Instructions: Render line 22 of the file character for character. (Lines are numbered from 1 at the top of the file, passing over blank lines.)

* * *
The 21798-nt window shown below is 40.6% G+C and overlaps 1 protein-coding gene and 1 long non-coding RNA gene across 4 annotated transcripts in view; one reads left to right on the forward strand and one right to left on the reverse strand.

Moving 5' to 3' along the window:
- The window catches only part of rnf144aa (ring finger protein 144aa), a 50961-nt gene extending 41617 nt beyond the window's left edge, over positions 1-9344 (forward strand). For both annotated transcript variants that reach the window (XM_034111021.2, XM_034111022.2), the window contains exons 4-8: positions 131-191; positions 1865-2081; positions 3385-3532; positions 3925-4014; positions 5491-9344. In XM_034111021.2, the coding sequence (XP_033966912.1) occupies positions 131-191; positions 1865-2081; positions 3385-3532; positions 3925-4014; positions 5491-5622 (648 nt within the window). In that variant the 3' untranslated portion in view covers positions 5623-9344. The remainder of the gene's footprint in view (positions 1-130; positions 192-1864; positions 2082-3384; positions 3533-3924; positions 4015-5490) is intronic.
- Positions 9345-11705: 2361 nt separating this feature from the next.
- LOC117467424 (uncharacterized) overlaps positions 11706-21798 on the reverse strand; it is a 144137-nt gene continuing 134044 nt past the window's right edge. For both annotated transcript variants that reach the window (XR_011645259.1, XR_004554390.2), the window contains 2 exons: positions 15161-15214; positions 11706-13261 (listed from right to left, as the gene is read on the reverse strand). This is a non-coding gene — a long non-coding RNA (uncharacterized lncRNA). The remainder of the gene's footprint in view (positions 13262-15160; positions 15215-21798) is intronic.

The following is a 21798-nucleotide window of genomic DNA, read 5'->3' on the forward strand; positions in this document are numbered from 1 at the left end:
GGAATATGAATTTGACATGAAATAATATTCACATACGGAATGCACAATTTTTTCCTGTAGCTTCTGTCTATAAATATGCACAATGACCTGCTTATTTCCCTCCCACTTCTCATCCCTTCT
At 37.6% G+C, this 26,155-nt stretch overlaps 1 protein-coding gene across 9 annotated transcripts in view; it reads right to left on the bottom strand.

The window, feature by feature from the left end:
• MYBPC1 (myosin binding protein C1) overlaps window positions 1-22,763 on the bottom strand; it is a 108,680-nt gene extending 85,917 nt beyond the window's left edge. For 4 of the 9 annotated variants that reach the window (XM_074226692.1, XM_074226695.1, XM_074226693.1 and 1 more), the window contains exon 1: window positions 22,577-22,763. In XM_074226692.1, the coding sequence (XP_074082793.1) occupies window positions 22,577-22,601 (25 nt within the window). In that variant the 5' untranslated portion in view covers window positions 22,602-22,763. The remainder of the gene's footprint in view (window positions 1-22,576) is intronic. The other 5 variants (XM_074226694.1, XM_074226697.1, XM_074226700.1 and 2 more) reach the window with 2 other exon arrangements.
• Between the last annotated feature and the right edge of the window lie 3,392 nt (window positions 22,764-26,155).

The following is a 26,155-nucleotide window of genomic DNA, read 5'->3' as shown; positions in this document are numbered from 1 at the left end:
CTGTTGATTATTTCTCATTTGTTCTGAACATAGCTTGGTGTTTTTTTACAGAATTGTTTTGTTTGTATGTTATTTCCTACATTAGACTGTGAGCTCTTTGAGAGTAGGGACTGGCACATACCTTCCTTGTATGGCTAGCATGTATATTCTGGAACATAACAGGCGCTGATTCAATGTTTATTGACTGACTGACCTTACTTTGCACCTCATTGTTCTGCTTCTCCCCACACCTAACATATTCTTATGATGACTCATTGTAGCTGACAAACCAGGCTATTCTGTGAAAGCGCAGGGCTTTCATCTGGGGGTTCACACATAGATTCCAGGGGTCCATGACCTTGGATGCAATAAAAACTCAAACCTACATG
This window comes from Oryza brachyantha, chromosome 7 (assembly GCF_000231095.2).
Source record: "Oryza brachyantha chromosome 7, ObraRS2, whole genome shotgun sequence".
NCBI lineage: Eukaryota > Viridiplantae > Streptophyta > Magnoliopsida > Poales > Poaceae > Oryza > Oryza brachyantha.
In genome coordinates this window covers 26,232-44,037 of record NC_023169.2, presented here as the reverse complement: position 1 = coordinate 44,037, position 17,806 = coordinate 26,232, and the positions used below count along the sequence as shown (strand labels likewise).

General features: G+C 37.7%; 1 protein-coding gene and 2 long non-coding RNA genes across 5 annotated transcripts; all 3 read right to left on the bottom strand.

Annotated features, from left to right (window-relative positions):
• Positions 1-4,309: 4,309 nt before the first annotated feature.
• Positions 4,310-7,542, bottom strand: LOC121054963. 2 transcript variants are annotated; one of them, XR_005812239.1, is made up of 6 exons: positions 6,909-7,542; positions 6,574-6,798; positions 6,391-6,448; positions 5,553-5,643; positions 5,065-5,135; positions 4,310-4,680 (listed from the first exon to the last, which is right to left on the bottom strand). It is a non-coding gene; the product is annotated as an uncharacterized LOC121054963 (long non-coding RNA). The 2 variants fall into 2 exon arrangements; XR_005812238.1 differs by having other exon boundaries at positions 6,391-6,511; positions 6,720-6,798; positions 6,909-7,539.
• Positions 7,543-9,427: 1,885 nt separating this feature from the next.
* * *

• Positions 7,543-9,427: 1,885 nt separating this feature from the next.